Emily in Samoa: a Fiafia, a Fale, a Fresh Dose of Zika

Our host mothers await our turn at the fiafia

Our host mothers await our turn at the fiafia


Do you ever have a feeling that your whole life has been leading up to a single event? That everything you have learned, practiced, and hoped for may culminate in a single night? Maybe it’s a graduation ceremony, a wedding, a race…or maybe you are dressed in feathers and leis, with makeup smeared on your cheeks, surrounded by village women in a Samoan fale.

If you’re not visualizing this moment yet, picture this: myself, dressed as aforementioned, seated in the middle of an open building. A group of women sit on the other side, singing traditional songs to the accompaniment of a guitar. Their music stops, and they look expectantly at me and the other students. It’s our turn. Now picture a melodica, bright pink with zigzag designs on the edges. I play a jazz riff, and my friends begin harmonizing to Elvis Presley’s “Hound Dog.”

Yes, my life was truly building up to this moment—all my piano lessons, theater camps, high school lectures… They all culminated in this melodica- and lei-filled evening. But allow me to explain how we ended up here.


The family gets me ready for the fiafia.

The family gets me ready for the fiafia.


The fiafia marks the end of our village stay, and is a noncompetitive dance-off between the students and their host mothers. The entire village comes to watch, cheering constantly regardless of performers’ talent. Between numbers, the mothers put on palagi songs, and drag us onstage individually to dance. Samoan-style dances, to melodies like “Watch Me Whip,” and “Summer Lovin’” from Grease.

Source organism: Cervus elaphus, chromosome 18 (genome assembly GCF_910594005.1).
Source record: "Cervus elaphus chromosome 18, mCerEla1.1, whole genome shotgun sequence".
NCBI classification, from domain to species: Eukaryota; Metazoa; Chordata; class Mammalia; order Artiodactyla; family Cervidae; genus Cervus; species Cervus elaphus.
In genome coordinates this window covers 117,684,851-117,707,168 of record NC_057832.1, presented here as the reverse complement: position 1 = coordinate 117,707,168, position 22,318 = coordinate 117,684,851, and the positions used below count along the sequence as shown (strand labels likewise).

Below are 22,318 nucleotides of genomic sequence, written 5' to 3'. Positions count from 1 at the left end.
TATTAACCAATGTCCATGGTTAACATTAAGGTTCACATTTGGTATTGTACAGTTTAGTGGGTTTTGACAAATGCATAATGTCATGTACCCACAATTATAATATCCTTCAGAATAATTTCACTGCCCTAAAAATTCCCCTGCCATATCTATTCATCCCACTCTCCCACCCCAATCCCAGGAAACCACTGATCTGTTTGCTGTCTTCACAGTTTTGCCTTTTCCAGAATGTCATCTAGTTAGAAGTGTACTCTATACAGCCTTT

The fiafia is not only a good zenith for my life in general, it is also a great end to this week’s adventures. When we were not playing with siblings, relaxing with parents, or going on excursions to gorgeous waterfalls, we immersed ourselves in various aspects of Samoan tradition. We attended a fa’alavelave, and were able to see a plethora of fine mats and cans of corned beef be exchanged in the gift ceremony.

One of the most memorable experiences we’ve had was building an umu, or traditional Samoan fire. With the umu, we participated in activities like making palu sami, a Samoan dish that is made of coconut cream wrapped in breadfruit leaves, wrapped in taro leaves, wrapped in banana leaves, and cooked over a fire. Our meal also featured dishes like beaten octopus, fresh shark, and a sweet pounded breadfruit dessert.

Breadfruit cooks on the umu. Right insert "octopus" caption: beating the octopus

Breadfruit cooks on the umu.


Beating the Octopus

Beating the octopus


The dish least for the faint of heart was the main attraction: the pig. I now know just how to kill and eviscerate one, though I don’t think I’ll be doing so in the near future.

I suppose the pictures say it all, but this week was an adventure, and we’ve had some experiences that I’d never thought I’d be a part of…the pig especially. And just when I thought there couldn’t be more surprises, I got the biggest one of them all: the Zika virus.

Don’t worry. When you aren’t pregnant, all that results from the virus is exhaustion, followed by a rash that made me look like an ambulatory Chicken Pock. Many people (including one of our directors) have gotten the virus, though I was the first in the village and in the entire SIT program to do so. It caused a bit of a stir, but once we all realized that nothing major was going to happen, we moved on. It’s quite amazing that the media in far-off countries has not been able to do so, but I’m sure it looks much more exciting from thousands of miles away.

So there you have it. I can disembowel a pig, I can play the melodica to meet anyone’s Samoan dance-off needs, and I have hopefully developed some immunity to the newest mosquito-borne sensation. It’s been quite a week!

One of our side trips to the volcanic crater, To Sua

One of our side trips to the volcanic crater, To Sua

Leave a Reply

Fill in your details below or click an icon to log in:

WordPress.com Logo

You are commenting using your WordPress.com account. Log Out /  Change )

Facebook photo

You are commenting using your Facebook account. Log Out /  Change )

Connecting to %s

%d bloggers like this: